Use of Foreshadowing in John Steinbeck's Of Mice and Men

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Use of Foreshadowing in Of Mice and Men


In the novel, Of Mice and Men by John Steinbeck, foreshadowing is used a great deal throughout the whole story. From the beginning to the end, it appears everywhere hinting on what will happen in order to make the book more enjoyable. It was used to show that Lennie will be getting into trouble with Curley's wife, the death of Lennie, and exactly how he dies.


The moment that Curley's wife was introduced, an ill feeling overcomes the atmosphere indicating that Lennie will be getting into a mess with her. George states in the very beginning that he is always getting into mishaps, "You do bad things and I got to get you out," (p.11). The situation in Weed involved a girl and Curley's wife just happened to be the only girl on the ranch. Connecting ends with ends, there is a sense of insecurity between these two people. Later on, there was an intimation that she was going to be killed by Lennie because he killed the mouse and the puppy, leading to bigger deaths such as Curley's wife.


Foreshadowing plays a large role in indicating that Lennie isn't going to last long in this harsh world. The beginning introduces this world in such a great way, raising your emotions with a happy tone in a wonderful peaceful scene and then sends that scene plummeting over a cliff into a dark unhappy environment. The strong characters in this environment attack the weak and the weak attack the weaker. An example of the strong against the weak is when Carlson compels Candy, "I'll put the old devil out of his misery right now," (p.47) to let him shoot his dog. An example of the weak attacking the weaker is when Crooks teases Lennie, "jus' s'pose he don't come back," (p.72) Lennie is the weakest because of his mental disability and his lack of thinking for himself. He would either run away or be eliminated through death. Candy and his dog mirror the image of George and Lennie. Candy being George and his dog being Lennie. When the dog dies, it foreshadows his death because the dog represented him. The contrast between the first chapter and the last also shows his death because the same scene goes from the peaceful field to the violent death of the water snake. This deep change hints on the upcoming tragedy, Lennie's demise.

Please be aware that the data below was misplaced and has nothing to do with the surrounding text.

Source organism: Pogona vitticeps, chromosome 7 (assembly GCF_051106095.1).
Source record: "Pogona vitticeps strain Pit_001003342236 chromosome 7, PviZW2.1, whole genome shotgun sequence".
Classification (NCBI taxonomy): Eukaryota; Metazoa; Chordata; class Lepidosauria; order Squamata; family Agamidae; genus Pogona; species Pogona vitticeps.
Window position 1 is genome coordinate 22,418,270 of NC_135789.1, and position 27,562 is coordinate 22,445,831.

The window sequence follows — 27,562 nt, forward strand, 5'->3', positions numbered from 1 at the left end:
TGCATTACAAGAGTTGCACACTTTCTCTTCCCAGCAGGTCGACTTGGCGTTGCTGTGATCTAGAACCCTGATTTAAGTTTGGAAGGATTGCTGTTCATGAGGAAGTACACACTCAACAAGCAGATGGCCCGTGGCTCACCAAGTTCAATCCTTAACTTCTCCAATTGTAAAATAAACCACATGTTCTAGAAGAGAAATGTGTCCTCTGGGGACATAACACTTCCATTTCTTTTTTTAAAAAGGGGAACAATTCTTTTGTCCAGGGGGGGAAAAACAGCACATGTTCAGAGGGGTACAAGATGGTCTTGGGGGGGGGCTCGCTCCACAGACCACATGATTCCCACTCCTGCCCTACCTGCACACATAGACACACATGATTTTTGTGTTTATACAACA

The fact that the death of Candy's dog and the death of Lennie are identical reflects on the way his murder was carried out. He was shot by in the back of the head the same way the dog was. Candy told George, "I ought to of shot that dog myself"(p.61) making him chose to kill Lennie himself to save him from dying by the hands of a stranger. Doing it the way that Carlson did it was for the best because, "He won't even feel it." (p.48)


Steinbeck used the technique of foreshadowing to make the book Of Mice and Men more than just merely a book. He made it a book where the reader can predict what will happen before it happens through hints in the surrounding events. Curley's Wife's death was foreshadowed by Lennie's reputation as a troublemaker, his own death was foreshadowed through relationships between characters and the use of contrast, and the way he was killed was shown through Candy's dog's death. Although Steinbeck cannot recreate a Shakespeare, he has created his own "Steinbeck" style which no one else can recreate.


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"Use of Foreshadowing in John Steinbeck's Of Mice and Men." 10 Dec 2016

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